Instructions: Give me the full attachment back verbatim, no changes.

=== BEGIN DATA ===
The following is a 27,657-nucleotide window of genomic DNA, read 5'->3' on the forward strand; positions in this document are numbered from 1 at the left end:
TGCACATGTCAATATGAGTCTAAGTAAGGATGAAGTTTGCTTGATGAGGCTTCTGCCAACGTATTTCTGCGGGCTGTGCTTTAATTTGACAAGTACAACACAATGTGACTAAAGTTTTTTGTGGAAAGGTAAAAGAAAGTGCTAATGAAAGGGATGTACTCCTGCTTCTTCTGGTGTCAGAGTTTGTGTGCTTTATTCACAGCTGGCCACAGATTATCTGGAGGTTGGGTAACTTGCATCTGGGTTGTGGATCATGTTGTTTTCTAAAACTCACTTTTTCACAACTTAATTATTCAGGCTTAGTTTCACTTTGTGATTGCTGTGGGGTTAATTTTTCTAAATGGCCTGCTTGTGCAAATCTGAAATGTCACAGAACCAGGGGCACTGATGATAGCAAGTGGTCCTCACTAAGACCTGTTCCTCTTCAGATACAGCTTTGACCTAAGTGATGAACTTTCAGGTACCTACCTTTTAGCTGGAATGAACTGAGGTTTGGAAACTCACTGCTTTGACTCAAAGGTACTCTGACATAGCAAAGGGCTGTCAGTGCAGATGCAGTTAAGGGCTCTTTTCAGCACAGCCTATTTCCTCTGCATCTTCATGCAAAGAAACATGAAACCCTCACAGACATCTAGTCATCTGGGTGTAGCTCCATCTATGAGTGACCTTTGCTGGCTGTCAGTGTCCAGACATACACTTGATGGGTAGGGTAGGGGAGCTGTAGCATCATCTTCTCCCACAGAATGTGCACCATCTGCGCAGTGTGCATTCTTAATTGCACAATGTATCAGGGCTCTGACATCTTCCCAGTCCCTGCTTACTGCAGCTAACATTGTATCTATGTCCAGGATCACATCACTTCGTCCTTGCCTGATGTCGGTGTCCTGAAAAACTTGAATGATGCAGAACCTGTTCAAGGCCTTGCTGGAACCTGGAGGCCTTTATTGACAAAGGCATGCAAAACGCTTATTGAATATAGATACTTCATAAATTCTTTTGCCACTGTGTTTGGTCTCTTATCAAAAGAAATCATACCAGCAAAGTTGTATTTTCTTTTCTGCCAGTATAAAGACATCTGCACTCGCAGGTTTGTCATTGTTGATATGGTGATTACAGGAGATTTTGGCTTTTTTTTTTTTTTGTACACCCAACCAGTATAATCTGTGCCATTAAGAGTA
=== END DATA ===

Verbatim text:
The following is a 27,657-nucleotide window of genomic DNA, read 5'->3' on the forward strand; positions in this document are numbered from 1 at the left end:
TGCACATGTCAATATGAGTCTAAGTAAGGATGAAGTTTGCTTGATGAGGCTTCTGCCAACGTATTTCTGCGGGCTGTGCTTTAATTTGACAAGTACAACACAATGTGACTAAAGTTTTTTGTGGAAAGGTAAAAGAAAGTGCTAATGAAAGGGATGTACTCCTGCTTCTTCTGGTGTCAGAGTTTGTGTGCTTTATTCACAGCTGGCCACAGATTATCTGGAGGTTGGGTAACTTGCATCTGGGTTGTGGATCATGTTGTTTTCTAAAACTCACTTTTTCACAACTTAATTATTCAGGCTTAGTTTCACTTTGTGATTGCTGTGGGGTTAATTTTTCTAAATGGCCTGCTTGTGCAAATCTGAAATGTCACAGAACCAGGGGCACTGATGATAGCAAGTGGTCCTCACTAAGACCTGTTCCTCTTCAGATACAGCTTTGACCTAAGTGATGAACTTTCAGGTACCTACCTTTTAGCTGGAATGAACTGAGGTTTGGAAACTCACTGCTTTGACTCAAAGGTACTCTGACATAGCAAAGGGCTGTCAGTGCAGATGCAGTTAAGGGCTCTTTTCAGCACAGCCTATTTCCTCTGCATCTTCATGCAAAGAAACATGAAACCCTCACAGACATCTAGTCATCTGGGTGTAGCTCCATCTATGAGTGACCTTTGCTGGCTGTCAGTGTCCAGACATACACTTGATGGGTAGGGTAGGGGAGCTGTAGCATCATCTTCTCCCACAGAATGTGCACCATCTGCGCAGTGTGCATTCTTAATTGCACAATGTATCAGGGCTCTGACATCTTCCCAGTCCCTGCTTACTGCAGCTAACATTGTATCTATGTCCAGGATCACATCACTTCGTCCTTGCCTGATGTCGGTGTCCTGAAAAACTTGAATGATGCAGAACCTGTTCAAGGCCTTGCTGGAACCTGGAGGCCTTTATTGACAAAGGCATGCAAAACGCTTATTGAATATAGATACTTCATAAATTCTTTTGCCACTGTGTTTGGTCTCTTATCAAAAGAAATCATACCAGCAAAGTTGTATTTTCTTTTCTGCCAGTATAAAGACATCTGCACTCGCAGGTTTGTCATTGTTGATATGGTGATTACAGGAGATTTTGGCTTTTTTTTTTTTTTGTACACCCAACCAGTATAATCTGTGCCATTAAGAGTA